I'm about to start working on a software library of numerical ODE solvers, and I'm struggling with how to formulate tests for the solver implementations. My ambition is that the library, eventually, will include solvers for both nonstiff and stiff problems, and at least one implicit solver (more or less on par with the capabilities of the
ode routines in Matlab), so the test methodology needs to reflect the various types of problems and criteria for different solvers.
My problem now is that I don't know where to begin with this testing. I can think of a few different ways to test the output of an algorithm:
Test for a problem that has an analytical solution, and check that the numerical solution is within tolerance levels for all the returned data points. This requires knowledge of a number of analytical problems which exhibit all the properties that I want the different solvers to work with (stiffness, implicit problems etc), which I don't have, at least not off the top of my head.
This method tests the results of a solver method. Thus, there is no guarantee that the solver actually works, just that it works for the given test problem. Therefore, I suspect a large number of test problems is needed to confidently verify that the solver works.
Manually calculate the solution for a few time steps using the algorithms I intend to implement, and then do the same with the solvers and check that the results are the same. This requires no knowledge of the true solution to the problem, but in turn requires quite a lot of hands-on work.
This method, on the other hand, only tests the algorithm, which is fine by me - if someone else has proven that 4th order Runge-Kutta works, I don't feel a desperate need to. However, I do worry that it will be very cumbersome to formulate test cases, as I don't know a good method to generate the test data (except maybe by hand, which will be a lot of work...).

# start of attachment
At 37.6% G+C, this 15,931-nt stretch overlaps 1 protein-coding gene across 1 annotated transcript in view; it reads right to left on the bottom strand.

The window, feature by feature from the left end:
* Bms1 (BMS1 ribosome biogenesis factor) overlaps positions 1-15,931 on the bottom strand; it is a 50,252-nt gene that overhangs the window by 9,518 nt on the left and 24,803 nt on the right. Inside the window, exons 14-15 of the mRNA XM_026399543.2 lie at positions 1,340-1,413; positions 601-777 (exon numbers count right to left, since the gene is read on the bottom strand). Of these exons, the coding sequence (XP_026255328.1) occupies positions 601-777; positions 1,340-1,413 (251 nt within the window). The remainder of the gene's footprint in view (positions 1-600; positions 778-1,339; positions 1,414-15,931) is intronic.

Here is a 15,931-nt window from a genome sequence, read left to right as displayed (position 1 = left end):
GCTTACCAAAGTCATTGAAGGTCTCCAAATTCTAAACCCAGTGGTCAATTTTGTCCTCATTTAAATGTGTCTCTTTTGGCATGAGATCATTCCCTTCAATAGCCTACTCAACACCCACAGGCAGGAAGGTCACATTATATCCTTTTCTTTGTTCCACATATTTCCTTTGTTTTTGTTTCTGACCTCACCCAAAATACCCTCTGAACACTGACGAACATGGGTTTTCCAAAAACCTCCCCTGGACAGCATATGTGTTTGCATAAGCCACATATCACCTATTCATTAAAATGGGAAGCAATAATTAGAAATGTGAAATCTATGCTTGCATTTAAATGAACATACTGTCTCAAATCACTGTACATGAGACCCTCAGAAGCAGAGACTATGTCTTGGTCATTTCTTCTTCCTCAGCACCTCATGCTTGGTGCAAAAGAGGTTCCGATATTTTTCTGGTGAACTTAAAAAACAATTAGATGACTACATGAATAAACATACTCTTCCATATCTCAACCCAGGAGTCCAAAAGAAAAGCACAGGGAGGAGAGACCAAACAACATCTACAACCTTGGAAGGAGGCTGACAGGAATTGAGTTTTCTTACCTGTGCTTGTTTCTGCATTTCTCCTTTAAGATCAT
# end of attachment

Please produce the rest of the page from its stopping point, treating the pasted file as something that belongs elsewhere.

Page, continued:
Both the above methods have serious limitations for me with my current knowledge - I don't know a good set of test problems for the first one, and I don't know a good method of generating test data for the second.
Is there other ways to verify numerical ODE solvers? Are there other criteria on the implementations that should be verified? Are there any good (free) resources on testing ODE solvers out there1?
Since this question is very broad, I want to clarify a little. The test suite I want to create will fill two main purposes:
Verifying that the solvers work as expected, for the problems they're intended to solve. In other words, a solver for non-stiff problems is allowed to go bananas on a stiff problem, but should perform well on non-stiff problems. Also, if there are other solvers in the library that offer higher accuracy, it might not be necessary to enforce very accurate results - just "accurate enough". Thus, part of my question is what tests should be used for what solvers; or, at least, how one should reason to decide that.
Sanity test upon installation of the library. These test need not (should not) be elaborate or time-consuming; just the very basics that can be run in under 5 seconds, but that will alert the user if something is off-the-charts weird. Thus, I also need a way to construct tests that are very simple, but that still tell me something about the state of the library.
1 Yes, I've been Googling my eyes out, but most of what I find is lecture notes with very trivial examples, with the notable exception of the CWI ODE test set from Bari which I don't know if, or how, I could use for my purposes, since it treats much more sophisticated solvers than the ones I want to test...